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An Interview With Richard Burry, Founder Of Smartvu Ltd.

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Below is our recent interview with Richard Burry, founder and CEO of Smartvu Ltd., an international investment company that specializes in online e-commerce businesses.

Q: What does a typical day look like for you?

Richard Burry: I deal globally, but am currently based in an idyllic village in Portugal, located on what we like to call the Portuguese Riviera. The Internet and other advances in online commerce have made it possible for investors like me to work anywhere, live anywhere and be just as effective as if I were sitting in a wood-paneled suite in a downtown office block.

So my day begins with an appreciation of the beauty around me. I look out on the ocean and organize my thoughts. Most people that I deal with live in the U.S. This allows me quiet time to read in the morning and then do calls and meetings in the afternoon. I network with industry peers, research new opportunities and track the trends that will be shaping e-commerce in the near- and long-term.

Q: With this kind of flexibility and freedom, how do you stay on track?

Richard Burry: It’s true that working independently only functions properly if you develop a certain personal discipline. You often need to focus on finding new ways to stay productive. For me, making lists is a great way to pace my day, making sure I check all the boxes for what I hope to accomplish.

The idea of a list is pretty simple: If you don’t know what you need to do, you won’t do it. Lists can be compiled by advanced software, but if a great thought occurs to you and you haven’t powered up your mobile, I reach for whatever is handy — a napkin, an envelope, a matchbox.

Another secret to making your remote office life work, managing a business and investments from afar, is to keep everything in perspective; and that includes the work-life balance. You must remind yourself that you are not your work. You cannot take everything that happens during the workday personally; you’ve got to separate it out, compartmentalize it. Otherwise, you will always be on edge, in a constant state of stress.

Part of reducing stress is understanding another important truth: Business is irrational and unpredictable because it involves humans who are emotional by nature. That’s part of the challenge, and often part of the fun.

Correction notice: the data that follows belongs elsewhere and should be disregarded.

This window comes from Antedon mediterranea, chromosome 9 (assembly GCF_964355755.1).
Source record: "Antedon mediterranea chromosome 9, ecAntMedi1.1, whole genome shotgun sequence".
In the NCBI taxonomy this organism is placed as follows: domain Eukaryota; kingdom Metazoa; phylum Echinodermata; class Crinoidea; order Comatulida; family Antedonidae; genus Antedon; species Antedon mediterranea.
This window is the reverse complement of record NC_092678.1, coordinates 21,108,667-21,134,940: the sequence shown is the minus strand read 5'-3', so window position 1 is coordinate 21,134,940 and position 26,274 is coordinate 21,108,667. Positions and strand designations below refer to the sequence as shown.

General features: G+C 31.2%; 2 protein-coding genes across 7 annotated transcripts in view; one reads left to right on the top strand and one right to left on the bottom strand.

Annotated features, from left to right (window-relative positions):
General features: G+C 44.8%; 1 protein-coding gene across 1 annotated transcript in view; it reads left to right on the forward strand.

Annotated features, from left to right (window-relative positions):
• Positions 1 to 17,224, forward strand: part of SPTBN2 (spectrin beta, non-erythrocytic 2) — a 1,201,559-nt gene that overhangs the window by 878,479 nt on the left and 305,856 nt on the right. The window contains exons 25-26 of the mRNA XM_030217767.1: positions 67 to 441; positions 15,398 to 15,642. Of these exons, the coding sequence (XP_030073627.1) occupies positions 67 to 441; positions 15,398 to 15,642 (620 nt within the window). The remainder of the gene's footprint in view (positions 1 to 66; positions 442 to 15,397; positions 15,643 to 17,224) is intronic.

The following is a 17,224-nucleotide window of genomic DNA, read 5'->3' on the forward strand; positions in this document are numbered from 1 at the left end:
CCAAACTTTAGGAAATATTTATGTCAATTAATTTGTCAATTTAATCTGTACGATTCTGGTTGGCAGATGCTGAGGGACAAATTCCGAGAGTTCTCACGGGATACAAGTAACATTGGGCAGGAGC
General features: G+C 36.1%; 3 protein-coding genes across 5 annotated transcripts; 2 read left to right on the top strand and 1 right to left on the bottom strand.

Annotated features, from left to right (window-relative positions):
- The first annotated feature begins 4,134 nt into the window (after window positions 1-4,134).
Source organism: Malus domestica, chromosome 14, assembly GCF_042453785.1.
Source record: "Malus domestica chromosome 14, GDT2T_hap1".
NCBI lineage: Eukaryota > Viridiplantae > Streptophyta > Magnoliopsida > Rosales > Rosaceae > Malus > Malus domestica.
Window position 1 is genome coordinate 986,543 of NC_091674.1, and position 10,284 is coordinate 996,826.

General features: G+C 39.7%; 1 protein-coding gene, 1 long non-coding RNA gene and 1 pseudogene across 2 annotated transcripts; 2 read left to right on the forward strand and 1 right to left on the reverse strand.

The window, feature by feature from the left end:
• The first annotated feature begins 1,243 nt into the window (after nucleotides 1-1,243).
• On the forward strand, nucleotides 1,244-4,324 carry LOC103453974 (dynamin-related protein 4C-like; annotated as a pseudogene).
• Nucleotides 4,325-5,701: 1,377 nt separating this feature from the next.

Q: What are some of the other keys to business success?

Richard Burry: It sounds so obvious, but in business you need to lead with your strengths. A foundational career lesson for me was that I cannot be great at everything, and I need a team to be successful. Early on, I failed at a job selling computers. I’ve been told that I am the worst salesperson ever, mainly because I tell the truth.

Once you’ve found your niche, you must allow yourself room to dream, to imagine and to improvise. That’s another key, in more than one sense. You see, for me business is like a jazz quintet, rather than a concert whose pace is set by a conductor. I’m more Cole Porter than Tchaikovsky. I love to create new music — and to do it in the moment.

In practice, that means trying out a lot of things to see what happens. I often look at what others are doing, and try to figure out why they do things in a certain way. Then I imagine new ways of achieving the same result, and see how people in the marketplace react to the changes.

Most ideas will fail, and the composition you’ve created may end up off-key, discordant. But there’s always the chance that you’ll create something that will live on in memory, something that will be popular and important. There’s always the chance you will compose beautiful music.

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